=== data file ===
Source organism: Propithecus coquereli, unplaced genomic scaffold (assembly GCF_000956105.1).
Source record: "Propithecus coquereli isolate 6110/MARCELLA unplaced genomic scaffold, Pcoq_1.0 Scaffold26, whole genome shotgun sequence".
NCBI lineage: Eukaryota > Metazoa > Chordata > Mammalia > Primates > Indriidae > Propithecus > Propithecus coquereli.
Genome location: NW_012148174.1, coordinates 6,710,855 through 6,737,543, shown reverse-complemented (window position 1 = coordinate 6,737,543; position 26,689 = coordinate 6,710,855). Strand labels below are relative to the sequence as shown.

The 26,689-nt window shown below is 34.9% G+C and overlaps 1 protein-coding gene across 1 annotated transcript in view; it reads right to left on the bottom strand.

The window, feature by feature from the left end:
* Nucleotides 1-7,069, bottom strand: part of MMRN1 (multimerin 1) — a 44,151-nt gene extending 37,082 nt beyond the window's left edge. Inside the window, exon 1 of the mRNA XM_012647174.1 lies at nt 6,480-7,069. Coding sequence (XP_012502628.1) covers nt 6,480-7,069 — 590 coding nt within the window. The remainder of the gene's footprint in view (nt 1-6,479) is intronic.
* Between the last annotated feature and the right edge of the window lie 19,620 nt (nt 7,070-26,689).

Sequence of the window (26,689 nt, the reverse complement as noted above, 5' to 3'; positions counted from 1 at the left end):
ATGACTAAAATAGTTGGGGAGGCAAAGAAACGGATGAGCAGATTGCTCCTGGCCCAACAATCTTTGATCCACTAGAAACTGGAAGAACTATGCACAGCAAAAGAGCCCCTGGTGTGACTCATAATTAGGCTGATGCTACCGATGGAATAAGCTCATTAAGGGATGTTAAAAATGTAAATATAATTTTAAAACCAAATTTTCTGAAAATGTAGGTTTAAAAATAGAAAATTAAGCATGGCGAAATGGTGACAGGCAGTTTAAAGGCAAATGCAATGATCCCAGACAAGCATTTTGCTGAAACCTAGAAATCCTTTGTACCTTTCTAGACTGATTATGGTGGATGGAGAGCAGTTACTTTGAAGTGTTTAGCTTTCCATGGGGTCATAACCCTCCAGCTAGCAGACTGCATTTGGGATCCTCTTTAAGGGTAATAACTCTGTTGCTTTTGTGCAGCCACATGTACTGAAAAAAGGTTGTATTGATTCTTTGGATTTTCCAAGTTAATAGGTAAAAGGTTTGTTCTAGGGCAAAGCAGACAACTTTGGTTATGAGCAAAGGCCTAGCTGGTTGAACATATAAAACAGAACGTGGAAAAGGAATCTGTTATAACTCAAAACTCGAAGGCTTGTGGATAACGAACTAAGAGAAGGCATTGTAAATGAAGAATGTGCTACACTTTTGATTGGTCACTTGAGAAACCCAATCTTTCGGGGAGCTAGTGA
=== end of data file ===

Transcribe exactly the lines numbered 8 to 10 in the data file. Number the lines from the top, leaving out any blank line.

* Between the last annotated feature and the right edge of the window lie 19,620 nt (nt 7,070-26,689).

Sequence of the window (26,689 nt, the reverse complement as noted above, 5' to 3'; positions counted from 1 at the left end):
ATGACTAAAATAGTTGGGGAGGCAAAGAAACGGATGAGCAGATTGCTCCTGGCCCAACAATCTTTGATCCACTAGAAACTGGAAGAACTATGCACAGCAAAAGAGCCCCTGGTGTGACTCATAATTAGGCTGATGCTACCGATGGAATAAGCTCATTAAGGGATGTTAAAAATGTAAATATAATTTTAAAACCAAATTTTCTGAAAATGTAGGTTTAAAAATAGAAAATTAAGCATGGCGAAATGGTGACAGGCAGTTTAAAGGCAAATGCAATGATCCCAGACAAGCATTTTGCTGAAACCTAGAAATCCTTTGTACCTTTCTAGACTGATTATGGTGGATGGAGAGCAGTTACTTTGAAGTGTTTAGCTTTCCATGGGGTCATAACCCTCCAGCTAGCAGACTGCATTTGGGATCCTCTTTAAGGGTAATAACTCTGTTGCTTTTGTGCAGCCACATGTACTGAAAAAAGGTTGTATTGATTCTTTGGATTTTCCAAGTTAATAGGTAAAAGGTTTGTTCTAGGGCAAAGCAGACAACTTTGGTTATGAGCAAAGGCCTAGCTGGTTGAACATATAAAACAGAACGTGGAAAAGGAATCTGTTATAACTCAAAACTCGAAGGCTTGTGGATAACGAACTAAGAGAAGGCATTGTAAATGAAGAATGTGCTACACTTTTGATTGGTCACTTGAGAAACCCAATCTTTCGGGGAGCTAGTGA